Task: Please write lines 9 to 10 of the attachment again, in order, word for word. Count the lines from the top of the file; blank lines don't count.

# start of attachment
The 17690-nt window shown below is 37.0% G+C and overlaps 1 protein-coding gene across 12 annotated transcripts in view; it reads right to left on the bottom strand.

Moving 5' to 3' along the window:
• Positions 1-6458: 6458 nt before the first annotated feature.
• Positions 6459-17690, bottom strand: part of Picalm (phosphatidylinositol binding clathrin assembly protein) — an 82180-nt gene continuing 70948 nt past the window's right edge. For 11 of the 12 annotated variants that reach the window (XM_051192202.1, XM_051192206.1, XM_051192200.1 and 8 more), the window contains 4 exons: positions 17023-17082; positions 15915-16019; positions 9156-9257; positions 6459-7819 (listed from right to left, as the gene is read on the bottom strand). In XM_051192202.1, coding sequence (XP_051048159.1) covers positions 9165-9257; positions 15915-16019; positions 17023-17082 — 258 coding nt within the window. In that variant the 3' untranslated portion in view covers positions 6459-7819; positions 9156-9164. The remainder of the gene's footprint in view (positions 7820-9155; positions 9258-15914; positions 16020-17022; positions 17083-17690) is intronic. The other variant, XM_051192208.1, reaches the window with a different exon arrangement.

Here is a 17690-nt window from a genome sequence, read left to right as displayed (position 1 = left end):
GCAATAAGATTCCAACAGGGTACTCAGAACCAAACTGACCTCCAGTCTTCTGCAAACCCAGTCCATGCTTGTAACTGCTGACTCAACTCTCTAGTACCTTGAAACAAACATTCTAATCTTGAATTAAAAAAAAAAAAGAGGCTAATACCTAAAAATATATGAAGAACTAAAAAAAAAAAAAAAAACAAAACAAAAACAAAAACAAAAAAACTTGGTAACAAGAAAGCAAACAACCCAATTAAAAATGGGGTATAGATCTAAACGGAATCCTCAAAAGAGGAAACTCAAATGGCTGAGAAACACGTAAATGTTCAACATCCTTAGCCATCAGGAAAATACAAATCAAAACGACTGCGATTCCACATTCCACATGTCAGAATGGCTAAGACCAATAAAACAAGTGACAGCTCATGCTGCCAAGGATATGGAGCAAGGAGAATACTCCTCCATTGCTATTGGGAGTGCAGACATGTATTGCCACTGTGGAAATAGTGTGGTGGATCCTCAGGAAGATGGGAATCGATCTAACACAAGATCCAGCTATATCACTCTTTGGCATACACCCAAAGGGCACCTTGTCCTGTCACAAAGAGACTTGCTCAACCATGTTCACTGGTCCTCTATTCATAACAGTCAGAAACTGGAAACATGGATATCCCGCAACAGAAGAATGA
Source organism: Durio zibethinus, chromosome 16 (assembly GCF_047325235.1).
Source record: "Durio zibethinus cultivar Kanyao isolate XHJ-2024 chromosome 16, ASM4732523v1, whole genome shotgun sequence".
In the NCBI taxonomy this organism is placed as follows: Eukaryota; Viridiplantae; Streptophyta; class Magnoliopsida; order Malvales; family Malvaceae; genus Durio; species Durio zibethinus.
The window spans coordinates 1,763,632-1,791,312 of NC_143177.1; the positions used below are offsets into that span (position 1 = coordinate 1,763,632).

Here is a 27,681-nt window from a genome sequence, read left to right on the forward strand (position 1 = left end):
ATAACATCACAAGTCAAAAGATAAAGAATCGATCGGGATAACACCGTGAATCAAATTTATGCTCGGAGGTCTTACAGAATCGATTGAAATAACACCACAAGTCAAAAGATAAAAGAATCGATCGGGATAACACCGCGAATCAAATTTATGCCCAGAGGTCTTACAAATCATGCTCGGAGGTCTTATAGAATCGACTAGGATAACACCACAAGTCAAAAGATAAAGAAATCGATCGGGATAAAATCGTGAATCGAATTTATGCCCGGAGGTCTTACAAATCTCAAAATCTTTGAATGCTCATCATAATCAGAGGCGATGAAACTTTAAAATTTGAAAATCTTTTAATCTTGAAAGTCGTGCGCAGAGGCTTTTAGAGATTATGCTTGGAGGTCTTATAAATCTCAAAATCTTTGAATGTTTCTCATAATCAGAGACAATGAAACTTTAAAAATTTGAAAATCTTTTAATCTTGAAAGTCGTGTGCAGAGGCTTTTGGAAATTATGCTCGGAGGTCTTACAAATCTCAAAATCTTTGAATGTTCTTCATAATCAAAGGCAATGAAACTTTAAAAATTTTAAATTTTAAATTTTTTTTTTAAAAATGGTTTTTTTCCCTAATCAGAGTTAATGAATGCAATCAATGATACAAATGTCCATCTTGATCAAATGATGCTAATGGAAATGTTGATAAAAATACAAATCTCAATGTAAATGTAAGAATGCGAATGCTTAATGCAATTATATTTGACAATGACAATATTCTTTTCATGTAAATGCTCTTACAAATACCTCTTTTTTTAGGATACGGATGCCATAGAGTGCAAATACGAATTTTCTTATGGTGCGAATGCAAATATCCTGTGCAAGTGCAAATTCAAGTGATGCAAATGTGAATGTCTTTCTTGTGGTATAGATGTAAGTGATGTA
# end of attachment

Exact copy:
In the NCBI taxonomy this organism is placed as follows: Eukaryota; Viridiplantae; Streptophyta; class Magnoliopsida; order Malvales; family Malvaceae; genus Durio; species Durio zibethinus.
The window spans coordinates 1,763,632-1,791,312 of NC_143177.1; the positions used below are offsets into that span (position 1 = coordinate 1,763,632).